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Ashes of history: colum mccann’s zoli Ashes of history: colum mccann’s zoli

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Author(s): Eluned Summers-Brenner

Journal: Ilha do Desterro
ISSN 0101-4846

Issue: 54;
Start page: 061;
Date: 2010;
Original page

Keywords: Romani poetry | poetry and ethics | literature and identity.

ABSTRACT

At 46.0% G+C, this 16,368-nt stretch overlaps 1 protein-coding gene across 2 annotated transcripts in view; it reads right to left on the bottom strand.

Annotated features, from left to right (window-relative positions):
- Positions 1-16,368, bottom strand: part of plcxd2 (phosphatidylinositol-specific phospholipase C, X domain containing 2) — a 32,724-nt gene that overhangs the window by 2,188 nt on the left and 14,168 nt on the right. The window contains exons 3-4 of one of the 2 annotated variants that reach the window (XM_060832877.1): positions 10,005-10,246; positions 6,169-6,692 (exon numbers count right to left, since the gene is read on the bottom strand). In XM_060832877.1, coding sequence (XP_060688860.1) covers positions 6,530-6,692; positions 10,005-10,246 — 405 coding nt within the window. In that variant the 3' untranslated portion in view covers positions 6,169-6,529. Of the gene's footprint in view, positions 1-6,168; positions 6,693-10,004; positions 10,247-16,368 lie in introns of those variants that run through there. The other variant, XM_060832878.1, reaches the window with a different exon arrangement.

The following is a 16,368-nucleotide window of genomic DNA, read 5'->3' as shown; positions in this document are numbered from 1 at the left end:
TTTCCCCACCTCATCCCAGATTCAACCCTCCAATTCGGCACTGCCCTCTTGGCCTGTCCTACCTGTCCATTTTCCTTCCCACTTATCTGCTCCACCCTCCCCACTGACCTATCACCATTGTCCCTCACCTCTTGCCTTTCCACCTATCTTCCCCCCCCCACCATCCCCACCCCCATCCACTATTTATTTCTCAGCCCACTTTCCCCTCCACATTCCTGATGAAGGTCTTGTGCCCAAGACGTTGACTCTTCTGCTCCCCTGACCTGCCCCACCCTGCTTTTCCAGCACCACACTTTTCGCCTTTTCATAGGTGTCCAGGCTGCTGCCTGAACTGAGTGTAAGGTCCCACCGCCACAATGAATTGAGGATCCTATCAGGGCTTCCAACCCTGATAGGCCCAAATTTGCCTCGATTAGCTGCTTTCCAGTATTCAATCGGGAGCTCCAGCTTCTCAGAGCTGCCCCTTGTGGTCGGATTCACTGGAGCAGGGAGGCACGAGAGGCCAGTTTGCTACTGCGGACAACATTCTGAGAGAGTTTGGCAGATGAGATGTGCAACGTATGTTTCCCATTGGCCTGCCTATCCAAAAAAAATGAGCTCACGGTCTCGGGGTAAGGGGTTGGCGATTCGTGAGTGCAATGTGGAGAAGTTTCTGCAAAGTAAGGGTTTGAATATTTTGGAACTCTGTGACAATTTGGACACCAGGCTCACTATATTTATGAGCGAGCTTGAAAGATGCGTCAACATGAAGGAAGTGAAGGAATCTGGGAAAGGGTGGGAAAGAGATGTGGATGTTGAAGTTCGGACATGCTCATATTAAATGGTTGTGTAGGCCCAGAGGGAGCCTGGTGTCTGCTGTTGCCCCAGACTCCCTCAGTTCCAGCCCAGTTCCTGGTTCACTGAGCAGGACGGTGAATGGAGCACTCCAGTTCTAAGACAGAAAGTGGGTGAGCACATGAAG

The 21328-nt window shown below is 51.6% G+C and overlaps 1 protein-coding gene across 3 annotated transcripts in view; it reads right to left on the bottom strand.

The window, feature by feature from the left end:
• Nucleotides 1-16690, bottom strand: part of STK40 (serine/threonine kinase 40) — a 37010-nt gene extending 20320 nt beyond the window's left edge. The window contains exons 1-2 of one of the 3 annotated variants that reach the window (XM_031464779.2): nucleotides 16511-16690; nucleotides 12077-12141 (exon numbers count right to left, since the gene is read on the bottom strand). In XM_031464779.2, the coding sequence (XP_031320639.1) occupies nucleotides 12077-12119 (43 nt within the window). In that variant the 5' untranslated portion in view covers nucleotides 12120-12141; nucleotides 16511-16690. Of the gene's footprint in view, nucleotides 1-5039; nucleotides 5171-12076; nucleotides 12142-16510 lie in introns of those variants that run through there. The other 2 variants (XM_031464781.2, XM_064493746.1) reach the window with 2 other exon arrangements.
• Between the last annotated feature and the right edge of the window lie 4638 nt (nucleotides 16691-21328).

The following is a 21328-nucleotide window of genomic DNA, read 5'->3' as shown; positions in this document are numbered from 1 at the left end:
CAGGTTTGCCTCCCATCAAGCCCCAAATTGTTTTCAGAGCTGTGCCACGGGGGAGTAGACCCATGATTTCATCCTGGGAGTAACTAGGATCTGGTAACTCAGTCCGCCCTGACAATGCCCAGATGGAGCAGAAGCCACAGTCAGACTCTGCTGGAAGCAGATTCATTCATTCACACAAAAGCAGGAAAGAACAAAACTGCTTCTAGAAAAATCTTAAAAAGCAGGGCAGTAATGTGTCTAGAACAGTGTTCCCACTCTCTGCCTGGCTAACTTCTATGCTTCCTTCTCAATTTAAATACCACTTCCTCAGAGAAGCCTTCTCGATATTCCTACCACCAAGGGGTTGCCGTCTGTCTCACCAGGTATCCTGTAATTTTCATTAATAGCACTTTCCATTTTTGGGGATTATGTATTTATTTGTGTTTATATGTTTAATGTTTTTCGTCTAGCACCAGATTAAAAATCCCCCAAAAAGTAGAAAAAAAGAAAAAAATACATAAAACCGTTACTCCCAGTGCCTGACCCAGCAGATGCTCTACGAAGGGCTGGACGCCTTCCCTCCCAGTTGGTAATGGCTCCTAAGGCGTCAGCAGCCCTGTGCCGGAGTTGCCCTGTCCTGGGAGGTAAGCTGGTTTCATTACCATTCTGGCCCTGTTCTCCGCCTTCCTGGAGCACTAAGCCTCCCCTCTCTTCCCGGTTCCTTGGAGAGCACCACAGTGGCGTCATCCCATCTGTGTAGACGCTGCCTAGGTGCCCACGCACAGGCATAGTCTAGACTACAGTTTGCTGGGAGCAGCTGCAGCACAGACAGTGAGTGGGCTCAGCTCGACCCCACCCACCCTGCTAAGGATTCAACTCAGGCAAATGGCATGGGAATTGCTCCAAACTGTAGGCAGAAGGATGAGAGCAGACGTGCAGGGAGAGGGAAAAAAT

My essay reads Colum McCann’s novel Zoli as an elaboration of the ethical work of poetry. In the novel the Slovakian poet Zoli Novotna, based on the life and work of the Polish Romani balladeer Papusza (Bronislawa Wajs), is irreversibly disowned by her people upon publishing poetry that is used, as is her image, to represent the enaction of Law 74, or the Big Halt, in the 1950s and 1960s. Disastrously, this process caused Eastern European Gypsies to lose their sense of belonging and livelihood through the confiscation of caravans, their being forced into apartment blocks in towns, and consequent opposition to traditional Gypsy skills, most of which were lost. McCann’s novel extends Papusza’s story beyond her exclusion from her people, having Zoli bear performative witness to the mistaken work her poetry once did. In walking roads from which Roma have been banished, and in taking on the bare remains of her lost identity, a mishmash of gadzi perceptions, Zoli makes the nothingness for which she stands into the means of travel and future hope for others. In my reading, the novel elaborates a claim that justice is not served by forcing everyone to have the same degree and kind of pleasures, but by allowing forms of chosen deprivation. The ashes of Zoli’s burned poems become the ashes of a reconstituted identity around a space that holds nothing, equivalent to the nothing that gadzos are willing to know about Romani world-making and belonging, and with which Zoli has become unwittingly, yet not, as the novel shows, unredemptively, involved. My essay reads Colum McCann’s novel Zoli as an elaboration of the ethical work of poetry. In the novel the Slovakian poet Zoli Novotna, based on the life and work of the Polish Romani balladeer Papusza (Bronislawa Wajs), is irreversibly disowned by her people upon publishing poetry that is used, as is her image, to represent the enaction of Law 74, or the Big Halt, in the 1950s and 1960s. Disastrously, this process caused Eastern European Gypsies to lose their sense of belonging and livelihood through the confiscation of caravans, their being forced into apartment blocks in towns, and consequent opposition to traditional Gypsy skills, most of which were lost. McCann’s novel extends Papusza’s story beyond her exclusion from her people, having Zoli bear performative witness to the mistaken work her poetry once did. In walking roads from which Roma have been banished, and in taking on the bare remains of her lost identity, a mishmash of gadzi perceptions, Zoli makes the nothingness for which she stands into the means of travel and future hope for others. In my reading, the novel elaborates a claim that justice is not served by forcing everyone to have the same degree and kind of pleasures, but by allowing forms of chosen deprivation. The ashes of Zoli’s burned poems become the ashes of a reconstituted identity around a space that holds nothing, equivalent to the nothing that gadzos are willing to know about Romani world-making and belonging, and with which Zoli has become unwittingly, yet not, as the novel shows, unredemptively, involved.

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